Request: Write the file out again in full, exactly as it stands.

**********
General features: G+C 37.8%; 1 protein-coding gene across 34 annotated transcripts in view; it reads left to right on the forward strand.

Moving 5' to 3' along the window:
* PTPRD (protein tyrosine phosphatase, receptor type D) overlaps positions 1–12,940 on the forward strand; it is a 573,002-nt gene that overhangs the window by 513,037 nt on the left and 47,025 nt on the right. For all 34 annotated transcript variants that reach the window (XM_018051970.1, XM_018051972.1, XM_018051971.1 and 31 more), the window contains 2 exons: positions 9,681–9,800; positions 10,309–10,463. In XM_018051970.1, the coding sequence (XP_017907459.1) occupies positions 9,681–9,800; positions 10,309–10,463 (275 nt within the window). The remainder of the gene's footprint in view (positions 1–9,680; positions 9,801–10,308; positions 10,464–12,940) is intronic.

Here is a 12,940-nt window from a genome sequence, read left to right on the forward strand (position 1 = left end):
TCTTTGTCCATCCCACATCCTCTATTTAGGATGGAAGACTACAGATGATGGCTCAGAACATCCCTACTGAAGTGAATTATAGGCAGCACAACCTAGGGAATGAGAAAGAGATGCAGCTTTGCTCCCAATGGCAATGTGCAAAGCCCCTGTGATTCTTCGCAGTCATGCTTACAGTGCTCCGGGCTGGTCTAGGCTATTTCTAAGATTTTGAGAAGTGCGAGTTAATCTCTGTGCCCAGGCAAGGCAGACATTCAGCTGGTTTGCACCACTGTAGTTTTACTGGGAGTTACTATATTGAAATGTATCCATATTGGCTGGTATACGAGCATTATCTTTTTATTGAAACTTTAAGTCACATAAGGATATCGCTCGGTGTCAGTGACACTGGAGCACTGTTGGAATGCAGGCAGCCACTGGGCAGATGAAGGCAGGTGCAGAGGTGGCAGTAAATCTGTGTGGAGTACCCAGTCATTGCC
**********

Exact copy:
General features: G+C 37.8%; 1 protein-coding gene across 34 annotated transcripts in view; it reads left to right on the forward strand.

Moving 5' to 3' along the window:
* PTPRD (protein tyrosine phosphatase, receptor type D) overlaps positions 1–12,940 on the forward strand; it is a 573,002-nt gene that overhangs the window by 513,037 nt on the left and 47,025 nt on the right. For all 34 annotated transcript variants that reach the window (XM_018051970.1, XM_018051972.1, XM_018051971.1 and 31 more), the window contains 2 exons: positions 9,681–9,800; positions 10,309–10,463. In XM_018051970.1, the coding sequence (XP_017907459.1) occupies positions 9,681–9,800; positions 10,309–10,463 (275 nt within the window). The remainder of the gene's footprint in view (positions 1–9,680; positions 9,801–10,308; positions 10,464–12,940) is intronic.

Here is a 12,940-nt window from a genome sequence, read left to right on the forward strand (position 1 = left end):
TCTTTGTCCATCCCACATCCTCTATTTAGGATGGAAGACTACAGATGATGGCTCAGAACATCCCTACTGAAGTGAATTATAGGCAGCACAACCTAGGGAATGAGAAAGAGATGCAGCTTTGCTCCCAATGGCAATGTGCAAAGCCCCTGTGATTCTTCGCAGTCATGCTTACAGTGCTCCGGGCTGGTCTAGGCTATTTCTAAGATTTTGAGAAGTGCGAGTTAATCTCTGTGCCCAGGCAAGGCAGACATTCAGCTGGTTTGCACCACTGTAGTTTTACTGGGAGTTACTATATTGAAATGTATCCATATTGGCTGGTATACGAGCATTATCTTTTTATTGAAACTTTAAGTCACATAAGGATATCGCTCGGTGTCAGTGACACTGGAGCACTGTTGGAATGCAGGCAGCCACTGGGCAGATGAAGGCAGGTGCAGAGGTGGCAGTAAATCTGTGTGGAGTACCCAGTCATTGCC